In October of 1915 a small team of workmen, and two donkeys set to work on an ambitious project. Their goal, under the leadership of Henry Biddle, was to build a trail to the top of Beacon Rock. Earlier that year Biddle paid $1 to buy Castle Rock, as it was known at the time, from Charles Ladd. Threats of development concerned both men, so much so that the bill of sale contained a clause barring destruction or development of the property. The U.S. Army Corps of Engineers had plans to destroy the rock outcrop and use the material to build jetties at the mouth of the Columbia River. The Corps had gone so far as to blast three tunnels into the rock in preparation for its destruction.C
Beacon Rock, the remnants of a 57,000-year-old volcano, was long known by Native Americans as marking the last set of rapids on the river and the beginning of the Pacific Ocean's tidal influence. Native American lore tells of a princess named Whehatpolitan who climbed the rock with her baby to escape her angry father. Unable to climb back down, both she and the child perished atop the rock. Their cries of anguish, carried by the wind, can still be heard along the river. U.S. Corps of Discovery explorers Lewis and Clark named Beacon Rock in 1805. They camped at the base of the rock on their journey to the Pacific and again on their return in 1806. Sometime after 1840, the name Beacon Rock disappears, replaced by Castle Rock. The outcrop of rock would remain Castle Rock until Henry Biddle convinced the U.S. Board of Geographic Names to restore it to Beacon Rock in 1916.
Henry J. Biddle was educated at Sheffield School and Yale University before receiving a degree in geology in 1885 from Kaiserlich Bergakademie in Freiburg, Germany. Besides his training in mining and geology, Biddle was also a naturalist, botanist, and avid hiker. He worked for the Smithsonian Institution for a time and was informally attached to John Wesley Powell's survey of the American Southwest. In 1912 Biddle retired to pursue botanical studies and promote conservation. He was a friend and traveling companion of noted Mazamas Rodney Glisan and Martin Gorman. Together they traveled throughout the Pacific Northwest. There is some indication that he may have assisted William Steel in his efforts to establish Crater Lake as a national park.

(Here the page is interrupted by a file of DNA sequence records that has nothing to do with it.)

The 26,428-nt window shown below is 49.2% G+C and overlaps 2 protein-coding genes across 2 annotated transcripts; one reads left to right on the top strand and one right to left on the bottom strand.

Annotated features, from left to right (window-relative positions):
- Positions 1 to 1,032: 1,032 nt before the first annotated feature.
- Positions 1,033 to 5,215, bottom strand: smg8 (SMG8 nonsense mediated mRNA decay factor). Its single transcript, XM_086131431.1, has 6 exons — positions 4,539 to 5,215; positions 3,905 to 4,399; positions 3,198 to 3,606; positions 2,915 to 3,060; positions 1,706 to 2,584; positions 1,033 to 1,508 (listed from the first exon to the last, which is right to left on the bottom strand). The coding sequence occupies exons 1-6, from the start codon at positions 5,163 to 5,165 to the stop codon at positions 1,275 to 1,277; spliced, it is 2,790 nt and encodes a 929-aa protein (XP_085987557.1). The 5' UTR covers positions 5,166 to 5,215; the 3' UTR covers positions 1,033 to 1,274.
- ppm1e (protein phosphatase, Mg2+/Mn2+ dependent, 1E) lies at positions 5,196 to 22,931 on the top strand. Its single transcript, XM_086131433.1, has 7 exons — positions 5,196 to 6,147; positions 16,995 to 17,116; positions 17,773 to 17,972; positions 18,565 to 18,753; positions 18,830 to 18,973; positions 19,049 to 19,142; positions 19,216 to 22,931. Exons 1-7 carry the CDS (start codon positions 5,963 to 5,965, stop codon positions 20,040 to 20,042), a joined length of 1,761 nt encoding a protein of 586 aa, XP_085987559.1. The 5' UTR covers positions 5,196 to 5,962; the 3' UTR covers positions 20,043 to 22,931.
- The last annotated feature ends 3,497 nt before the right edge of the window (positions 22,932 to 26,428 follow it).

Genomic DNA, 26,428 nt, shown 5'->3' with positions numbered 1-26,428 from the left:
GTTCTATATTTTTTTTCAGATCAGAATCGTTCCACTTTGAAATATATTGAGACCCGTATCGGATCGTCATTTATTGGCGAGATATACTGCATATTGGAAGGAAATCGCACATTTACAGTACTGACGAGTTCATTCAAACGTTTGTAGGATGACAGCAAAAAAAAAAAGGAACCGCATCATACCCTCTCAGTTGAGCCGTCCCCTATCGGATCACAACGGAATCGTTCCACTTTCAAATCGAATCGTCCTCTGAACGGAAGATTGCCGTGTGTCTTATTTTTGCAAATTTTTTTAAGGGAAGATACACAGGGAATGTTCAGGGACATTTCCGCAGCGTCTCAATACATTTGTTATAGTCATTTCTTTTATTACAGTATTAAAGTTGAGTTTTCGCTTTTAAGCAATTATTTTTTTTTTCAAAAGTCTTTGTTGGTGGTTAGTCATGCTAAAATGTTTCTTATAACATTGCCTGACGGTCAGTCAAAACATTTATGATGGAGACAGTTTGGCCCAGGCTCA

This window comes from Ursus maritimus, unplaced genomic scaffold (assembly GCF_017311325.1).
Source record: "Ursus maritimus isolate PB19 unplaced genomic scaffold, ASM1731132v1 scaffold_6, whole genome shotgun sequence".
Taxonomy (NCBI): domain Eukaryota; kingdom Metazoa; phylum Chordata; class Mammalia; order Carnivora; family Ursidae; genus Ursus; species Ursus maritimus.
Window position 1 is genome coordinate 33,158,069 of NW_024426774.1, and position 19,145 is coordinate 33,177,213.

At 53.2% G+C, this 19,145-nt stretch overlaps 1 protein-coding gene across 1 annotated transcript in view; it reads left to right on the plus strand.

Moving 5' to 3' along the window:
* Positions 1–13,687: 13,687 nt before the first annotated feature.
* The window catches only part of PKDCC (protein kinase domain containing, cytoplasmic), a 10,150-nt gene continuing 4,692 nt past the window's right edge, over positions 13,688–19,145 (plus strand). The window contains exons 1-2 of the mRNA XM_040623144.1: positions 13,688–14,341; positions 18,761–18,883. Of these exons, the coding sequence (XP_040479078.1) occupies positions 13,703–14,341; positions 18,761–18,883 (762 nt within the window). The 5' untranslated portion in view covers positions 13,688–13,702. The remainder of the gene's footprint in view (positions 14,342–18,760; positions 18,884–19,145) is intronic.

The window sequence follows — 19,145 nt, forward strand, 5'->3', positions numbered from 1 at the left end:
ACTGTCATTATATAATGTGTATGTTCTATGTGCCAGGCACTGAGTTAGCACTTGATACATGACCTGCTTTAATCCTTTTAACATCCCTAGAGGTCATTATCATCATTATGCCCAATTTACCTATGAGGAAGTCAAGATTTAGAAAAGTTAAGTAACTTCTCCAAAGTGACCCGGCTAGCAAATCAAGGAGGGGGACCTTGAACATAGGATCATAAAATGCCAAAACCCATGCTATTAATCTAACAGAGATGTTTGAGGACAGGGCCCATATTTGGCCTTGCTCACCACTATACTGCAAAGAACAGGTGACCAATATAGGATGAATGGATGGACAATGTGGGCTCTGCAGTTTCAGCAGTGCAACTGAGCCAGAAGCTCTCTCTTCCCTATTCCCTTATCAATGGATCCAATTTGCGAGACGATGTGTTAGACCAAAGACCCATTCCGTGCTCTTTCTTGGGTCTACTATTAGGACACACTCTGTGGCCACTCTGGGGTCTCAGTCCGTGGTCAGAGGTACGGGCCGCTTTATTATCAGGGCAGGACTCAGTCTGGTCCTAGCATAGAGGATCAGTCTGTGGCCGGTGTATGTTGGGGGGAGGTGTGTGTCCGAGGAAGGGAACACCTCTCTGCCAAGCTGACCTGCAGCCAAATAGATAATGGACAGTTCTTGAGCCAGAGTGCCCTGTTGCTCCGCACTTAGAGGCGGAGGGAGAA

Excerpted from “Climb of Castle Rock” Mazama Annual, 1914
“On October 11th, 1914, the Mazamas made an official climb of the rock and 47 person’s reached the summit, this being by far the largest party which has ever stood on its summit at one time...With little difficulty we found the dim trail up the west side of the rock, this being the only practical route to the top. ... The rock overhangs in places and the rest of the way is just about perpendicular. It is only by working back and forth along the narrow ledges and occasionally pulling yourself up sheer faces of rock by means of the scant shrubbery or a tuft of grass (and sometimes what your nose and eyebrows) that you are able to reach the top. The most difficult part of the climb is met when about half way up the rock, or about 600 feet above the ground. ... There are no crevices for hand or foot holds, and to negotiate this chimney and rock face the first climber's had drilled holes and set some iron spikes, by which one could pull himself up.
This dangerous place one surmounted, the balance of the climb is made without especial difficulty, though one must constantly be on the alert for falling rocks and least he make a misstep, anyone of which might prove fatal. ... On the official climb, because of the large number of women who were inexperienced in difficult rock climbing, our leader, Mr. Simmons, hung a number of ropes over the more dangerous places. ... In the main climb one or two persons were struck by small rocks dislodged by the climbers above, but otherwise what is probably one of the most ambitious climbs on the ‘Local Walks’ schedule of the Mazamas came off successfully and with credit to the organizations. One official Mazama record box and register were left on the summit. The owners of Castle Rock contemplate blasting a winding horse trail to the summit, that tourists may have the advantage of that most wonderful view of the Columbia River. The view from the rock is magnificent, one being able to see for miles up and down the Columbia River Gorge.”
Image composite on left from Mazama, 1914, p.94
They began work in the fall of 1915 and completed the trail in April of 1918. Allowing for downtime in the winter, it took roughly two years to build it. While it may seem like a long time, Biddle described the work like building a tunnel: only one workman had space to work at the leading edge of the trail at any given time.
During construction, Johnson employed two mules to carry tools and supplies up to the work-site. Loaded in the morning, they would start up the trail at a slow and steady pace. The workmen would go on ahead, and the mules would proceed on their own. If, along the way, they became tired they would lay down and rest, then continue to the work site. Once there, they were unloaded, fed, and rested until needed to carry materials back down at the end of the day.
Johnson, with his highway experience, was able to advise Biddle on many minor details of the engineering. He completed the project without the loss of a single life or even minor accident. The finished three-quarter mile trail with its 52 switchbacks, handrails, and bridges was considered an engineering marvel at the time.